1834 posts tagged with Books.
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You're going to hear some serious @#$%...

Audiobooks for the Damned (main site, previously) have been forging ahead in their quest to audiobook-ify film novelizations, and have finally released one of their holy grails - a seven-hour audiobook of George Gipe's legendarily insane novelization of Back to the Future Part I, as chronicled in Ryan North's B to the F (read it chronologically here, also previously). [more inside]
posted by BiggerJ on Sep 20, 2016 - 23 comments

A tiny vestibule of literary happiness

Build your very own house for books to plant in your front yard, and become your neighbourhood’s Street Librarian.
posted by adept256 on Sep 18, 2016 - 31 comments

Oy with the poodles already!

In anticipation of the November Gilmore Girls revival, and assuming you've completed your preparatory rewatch (FanFare), here's a list of all 339 books referenced by the show so you can find a few to add to your reading list and keep you busy until November, or check it out it in check-off list form to see how you stack up.
posted by Eyebrows McGee on Sep 18, 2016 - 58 comments

“I dream of things that never were,”

W.P. Kinsella, author of ‘Shoeless Joe,’ dead at 81 [Maclean's Magazine] W.P. Kinsella, the B.C.-based author of “Shoeless Joe,” the award-winning novel that became the film “Field of Dreams,” has died at 81. His literary agency confirms the writer had a doctor-assisted death on Friday in Hope, B.C. The agency did not provide details about Kinsella’s health. [more inside]
posted by Fizz on Sep 17, 2016 - 30 comments

“Where is human nature so weak as in the bookstore?”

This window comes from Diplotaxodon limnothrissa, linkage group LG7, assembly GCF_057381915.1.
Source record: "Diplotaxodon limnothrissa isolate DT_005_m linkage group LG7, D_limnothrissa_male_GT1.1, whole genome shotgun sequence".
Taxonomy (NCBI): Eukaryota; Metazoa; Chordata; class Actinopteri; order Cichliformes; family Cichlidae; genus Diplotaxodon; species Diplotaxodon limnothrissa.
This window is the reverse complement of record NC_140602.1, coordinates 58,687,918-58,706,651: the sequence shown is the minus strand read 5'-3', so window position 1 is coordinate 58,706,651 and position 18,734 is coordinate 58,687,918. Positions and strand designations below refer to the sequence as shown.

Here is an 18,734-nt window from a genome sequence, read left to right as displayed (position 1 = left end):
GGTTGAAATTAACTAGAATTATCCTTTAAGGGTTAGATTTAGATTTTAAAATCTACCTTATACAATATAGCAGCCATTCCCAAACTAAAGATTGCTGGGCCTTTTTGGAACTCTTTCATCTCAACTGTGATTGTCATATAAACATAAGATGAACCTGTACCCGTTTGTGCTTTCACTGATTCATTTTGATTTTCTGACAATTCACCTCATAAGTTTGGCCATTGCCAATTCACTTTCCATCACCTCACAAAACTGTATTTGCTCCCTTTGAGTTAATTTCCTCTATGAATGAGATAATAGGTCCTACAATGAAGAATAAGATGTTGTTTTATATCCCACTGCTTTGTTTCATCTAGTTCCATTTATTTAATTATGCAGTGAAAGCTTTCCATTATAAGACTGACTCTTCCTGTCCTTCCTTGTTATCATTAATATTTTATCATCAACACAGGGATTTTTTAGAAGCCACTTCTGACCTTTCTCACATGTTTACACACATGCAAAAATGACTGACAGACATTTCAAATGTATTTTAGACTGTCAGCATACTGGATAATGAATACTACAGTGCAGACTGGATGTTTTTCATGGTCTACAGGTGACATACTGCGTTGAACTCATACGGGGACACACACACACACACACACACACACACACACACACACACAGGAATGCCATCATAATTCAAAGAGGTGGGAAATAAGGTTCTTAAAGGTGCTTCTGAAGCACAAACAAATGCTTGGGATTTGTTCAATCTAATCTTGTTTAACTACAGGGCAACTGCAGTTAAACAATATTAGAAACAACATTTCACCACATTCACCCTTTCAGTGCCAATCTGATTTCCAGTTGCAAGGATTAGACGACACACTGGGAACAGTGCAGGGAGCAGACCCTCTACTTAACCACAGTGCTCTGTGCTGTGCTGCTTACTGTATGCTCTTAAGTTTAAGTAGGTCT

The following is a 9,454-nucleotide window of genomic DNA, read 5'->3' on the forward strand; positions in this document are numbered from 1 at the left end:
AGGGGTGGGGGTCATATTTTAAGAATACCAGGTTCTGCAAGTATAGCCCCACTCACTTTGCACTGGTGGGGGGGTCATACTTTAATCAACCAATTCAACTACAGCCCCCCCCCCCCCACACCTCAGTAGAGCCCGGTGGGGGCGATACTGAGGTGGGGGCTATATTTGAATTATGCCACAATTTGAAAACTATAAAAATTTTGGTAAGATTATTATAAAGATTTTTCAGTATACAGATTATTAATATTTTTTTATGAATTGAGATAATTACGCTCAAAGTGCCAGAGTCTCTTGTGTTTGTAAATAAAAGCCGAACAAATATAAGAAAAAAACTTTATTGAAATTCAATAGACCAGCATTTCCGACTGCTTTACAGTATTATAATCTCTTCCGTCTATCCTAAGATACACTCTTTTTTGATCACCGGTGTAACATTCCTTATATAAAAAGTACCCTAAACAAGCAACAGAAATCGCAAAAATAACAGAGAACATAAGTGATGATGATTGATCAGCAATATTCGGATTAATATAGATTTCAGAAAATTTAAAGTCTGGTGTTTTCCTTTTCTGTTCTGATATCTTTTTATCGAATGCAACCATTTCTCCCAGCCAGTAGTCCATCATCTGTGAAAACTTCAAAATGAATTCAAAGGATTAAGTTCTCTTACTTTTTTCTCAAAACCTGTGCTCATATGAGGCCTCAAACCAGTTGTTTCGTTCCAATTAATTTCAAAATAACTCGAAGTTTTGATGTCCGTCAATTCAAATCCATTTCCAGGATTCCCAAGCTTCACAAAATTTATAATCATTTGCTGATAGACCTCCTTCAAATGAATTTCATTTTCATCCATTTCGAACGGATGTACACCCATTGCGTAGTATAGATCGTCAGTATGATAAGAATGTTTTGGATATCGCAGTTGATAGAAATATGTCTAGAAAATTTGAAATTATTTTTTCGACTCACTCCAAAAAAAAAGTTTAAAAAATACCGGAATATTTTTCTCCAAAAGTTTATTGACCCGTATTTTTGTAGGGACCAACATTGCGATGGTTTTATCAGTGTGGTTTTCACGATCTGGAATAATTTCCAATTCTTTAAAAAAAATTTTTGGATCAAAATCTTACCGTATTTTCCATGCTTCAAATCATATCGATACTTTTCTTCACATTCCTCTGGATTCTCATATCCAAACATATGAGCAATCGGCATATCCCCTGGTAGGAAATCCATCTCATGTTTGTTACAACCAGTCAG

2016 National Book Awards Longlists: The National Book Award Finalists will be revealed on 10/13 and the Winners announced on 11/16. [more inside]
posted by Fizz on Sep 16, 2016 - 11 comments

First, be smart from the very beginning

The most helpful career advice article ever posted on LinkedIn: "So you think you can fake your own death?" by Elizabeth Greenwood, author of the new book Playing Dead.
posted by Potomac Avenue on Sep 15, 2016 - 36 comments

The attention of readers is not, she says "a boiled egg" but "an omelet.

On Not Reading by Amy Hungerford [The Chronicle Review] “The activity of nonreading is something that scholars rarely discuss. When they — or others whose identities are bound up with books — do so, the discussions tend to have a shamefaced quality. Blame "cultural capital" — the sense of superiority associated with laying claim to books that mark one’s high social status. More entertainingly, blame Humiliation, the delicious game that a diabolical English professor invents in David Lodge’s 1975 academic satire, Changing Places. ”
posted by Fizz on Sep 13, 2016 - 42 comments

they should have sent a poet (of chickens)

Fancy chickens were all the rage in the late 19th century, so Lewis Wright's Illustrated Book of Poultry was a big hit. With hundreds of pages of high density chicken information and dozens of beautiful chromolithographs by ornithological artist J.W. Ludlow, the book stayed in print for more than 40 years. Harvard University just digitized the book for public viewing. Here's their blog post about it. [more inside]